#5

Imho one can prove that any PoS solution is fundamentally less secure than PoW.

The argument is very simple : consider a virus that compromises ALL nodes except one.

With PoS an attacker can regenerate/resign transactions from the beginning of time to create a totally fake chain indistinguishable from the real chain.

With PoW an attacker that compromised all nodes except one, still can not create a fake chain.

So PoW is infinitely more secure long term. Any PoS chain has a 100% probability to be destroyed some time in the future

What this means for Ethereum is that the best future is to keep the main chain PoW and let the side chains be PoS. Then you have a nice hierarchy, where the top chain is super slow and secure, and side chains are fast and less secure.

If Ethereum goes PoS, then 10 years from now virus that compromises Linux kernel can infect all or substantially all Ethereum node and destroy the main chain. With PoW the main chain is undestroyable.

For PoW imho the best money issuance rate is to fix mining complexity forever .T
Fixing complexity lead to an equilibrium where long term ETH would be basically pegged to electricity/ASIC costs. As a result, ETH would have much less price volatility. Imho, mining complexity adjustments are a bad thing that leads to ETH price fluctuations.

If Ethereum decides to go PoS for the main chain, a very likely scenario will be that miners will disagree. and there will be a fork that will surpass in value the PoS solution, because the PoS solution for the main chain is inherently less secure.

Another important argument is that PoS will not help much for the main schain. Even if the main chain goes PoS it will still not able to go above 100 transactions per second, due to EVM execution, so whats the point making it PoS then …


#6

First of all security of these systems are multidimensional, containing at least the distinct dimensions of (for e.g.) fault tolerance thresholds, incentive compatability, and actual realistic monetary cost of attack. But let’s look at security from the point of view of your proposed attack.

With PoS an attacker can regenerate/resign transactions from the beginning of time to create a totally fake chain indistinguishable from the real chain.

Sounds like this is basically the long-range attack problem, which is indeed a weakness of PoS over PoW. But IMO this is solved by relying on weak subjectivity (https://blog.ethereum.org/2014/11/25/proof-stake-learned-love-weak-subjectivity/). In particular, if my node does log on at least once every four months (and has logged on once from from before the virus appears) my node can distinguish the attack chain from the real chain, since the Casper-FFG papers specifies a fork choice rule that clients do not revert blocks once they see them finalized.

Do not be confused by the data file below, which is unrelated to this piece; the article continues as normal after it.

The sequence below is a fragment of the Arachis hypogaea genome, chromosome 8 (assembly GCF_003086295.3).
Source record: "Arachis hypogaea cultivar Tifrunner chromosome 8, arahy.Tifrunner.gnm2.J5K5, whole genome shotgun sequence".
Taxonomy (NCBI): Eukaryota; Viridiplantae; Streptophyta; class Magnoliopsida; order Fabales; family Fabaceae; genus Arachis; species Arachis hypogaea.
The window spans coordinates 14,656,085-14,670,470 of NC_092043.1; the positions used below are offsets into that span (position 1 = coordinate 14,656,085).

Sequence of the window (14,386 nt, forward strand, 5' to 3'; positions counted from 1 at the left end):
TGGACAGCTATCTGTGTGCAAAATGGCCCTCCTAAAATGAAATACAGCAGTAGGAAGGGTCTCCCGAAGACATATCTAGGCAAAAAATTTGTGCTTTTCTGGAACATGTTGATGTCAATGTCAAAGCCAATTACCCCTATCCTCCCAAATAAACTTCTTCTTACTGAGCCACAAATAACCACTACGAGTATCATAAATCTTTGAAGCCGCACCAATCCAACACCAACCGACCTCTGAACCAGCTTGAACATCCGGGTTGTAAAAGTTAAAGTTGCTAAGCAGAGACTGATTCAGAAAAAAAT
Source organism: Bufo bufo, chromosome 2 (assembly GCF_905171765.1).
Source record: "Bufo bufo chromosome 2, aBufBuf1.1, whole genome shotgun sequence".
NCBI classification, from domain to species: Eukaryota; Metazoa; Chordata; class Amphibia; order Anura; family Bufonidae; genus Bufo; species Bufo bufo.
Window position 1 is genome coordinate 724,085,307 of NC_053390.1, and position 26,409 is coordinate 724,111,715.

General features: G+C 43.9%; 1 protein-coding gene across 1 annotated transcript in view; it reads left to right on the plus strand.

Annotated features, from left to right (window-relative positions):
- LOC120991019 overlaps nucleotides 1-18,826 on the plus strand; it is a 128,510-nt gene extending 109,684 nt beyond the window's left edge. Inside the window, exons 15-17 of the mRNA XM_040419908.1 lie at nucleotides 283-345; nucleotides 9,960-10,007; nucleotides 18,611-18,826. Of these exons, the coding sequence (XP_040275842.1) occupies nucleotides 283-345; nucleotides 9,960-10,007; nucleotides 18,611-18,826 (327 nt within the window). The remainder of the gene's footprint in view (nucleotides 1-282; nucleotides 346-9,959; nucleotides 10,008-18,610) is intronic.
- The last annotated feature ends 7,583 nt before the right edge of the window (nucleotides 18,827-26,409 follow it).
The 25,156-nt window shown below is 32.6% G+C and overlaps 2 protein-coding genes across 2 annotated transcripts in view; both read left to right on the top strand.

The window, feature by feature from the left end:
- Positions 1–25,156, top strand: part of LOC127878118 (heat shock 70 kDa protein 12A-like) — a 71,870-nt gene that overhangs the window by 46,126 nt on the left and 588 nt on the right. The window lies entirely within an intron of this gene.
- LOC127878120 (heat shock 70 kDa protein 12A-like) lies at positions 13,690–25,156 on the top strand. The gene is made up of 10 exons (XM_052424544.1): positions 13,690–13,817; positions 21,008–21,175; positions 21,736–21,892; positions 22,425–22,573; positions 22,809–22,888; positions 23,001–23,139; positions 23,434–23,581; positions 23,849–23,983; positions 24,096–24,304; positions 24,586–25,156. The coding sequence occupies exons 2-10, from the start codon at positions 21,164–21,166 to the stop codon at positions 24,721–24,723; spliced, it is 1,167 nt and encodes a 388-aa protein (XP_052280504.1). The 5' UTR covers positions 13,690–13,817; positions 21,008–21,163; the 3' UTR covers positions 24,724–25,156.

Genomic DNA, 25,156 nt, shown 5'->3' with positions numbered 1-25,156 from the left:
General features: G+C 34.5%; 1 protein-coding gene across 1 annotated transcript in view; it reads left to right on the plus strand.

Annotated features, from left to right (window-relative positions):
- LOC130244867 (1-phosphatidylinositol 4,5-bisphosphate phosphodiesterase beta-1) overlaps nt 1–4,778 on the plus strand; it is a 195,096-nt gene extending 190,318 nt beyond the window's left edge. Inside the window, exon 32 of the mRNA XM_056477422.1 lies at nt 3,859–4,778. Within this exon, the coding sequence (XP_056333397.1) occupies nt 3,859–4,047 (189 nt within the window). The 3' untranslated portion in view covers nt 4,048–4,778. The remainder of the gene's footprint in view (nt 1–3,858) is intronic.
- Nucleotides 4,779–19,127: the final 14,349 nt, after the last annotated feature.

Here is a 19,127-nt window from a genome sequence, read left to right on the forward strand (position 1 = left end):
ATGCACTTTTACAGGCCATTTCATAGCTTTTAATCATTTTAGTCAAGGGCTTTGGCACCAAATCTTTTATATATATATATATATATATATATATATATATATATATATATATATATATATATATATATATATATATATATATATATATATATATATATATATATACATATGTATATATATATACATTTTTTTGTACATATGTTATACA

If Ethereum goes PoS, then 10 years from now virus that compromises Linux kernel can infect all or substantially all Ethereum node and destroy the main chain. With PoW the main chain is undestroyable.

What does “destroy” mean? For instance, here’s one (extremely expensive) way to recover from what I think of as a virus-infects-lots-of-computers attack: get most full nodes to install the Linux kernel patch that fixes the virus, then coordinate to hard-fork the chain from before the virus appears. Super expensive, probably not the best way, but it works. Is the claim that there is an attack that can be done on PoS systems for which the above recovery fails, and that this attack can’t be done on PoW chains? If so what is the attack in more detail?

so whats the point making it PoS then …

For me at least, economic finality, see https://github.com/ethereum/wiki/wiki/Proof-of-Stake-FAQ#what-is-economic-finality-in-general. In PoW you don’t have this property, you only have some sort of probabilistic finality (with certain assumptions, blocks get exponentially more unlikely to be reverted the more confirmations they have).

This concretely means it’s more expensive to revert finalized/confirmed blocks; in PoS the cost to do this is to cost to destroy about 1/3 of the stake, while in PoW the cost is just to outmine the main chain for a while. In PoW an equivocating validator (builds on two chains) can only be punished by reducing rewards (and rewards are capped by issuance), in PoS an equivocating validator can be punished by slashing deposits. See https://medium.com/@VitalikButerin/a-proof-of-stake-design-philosophy-506585978d51 for more.


#7

@kladkogex In your example, why would a client accept a block that has no path to the most recent block the client has seen finalized?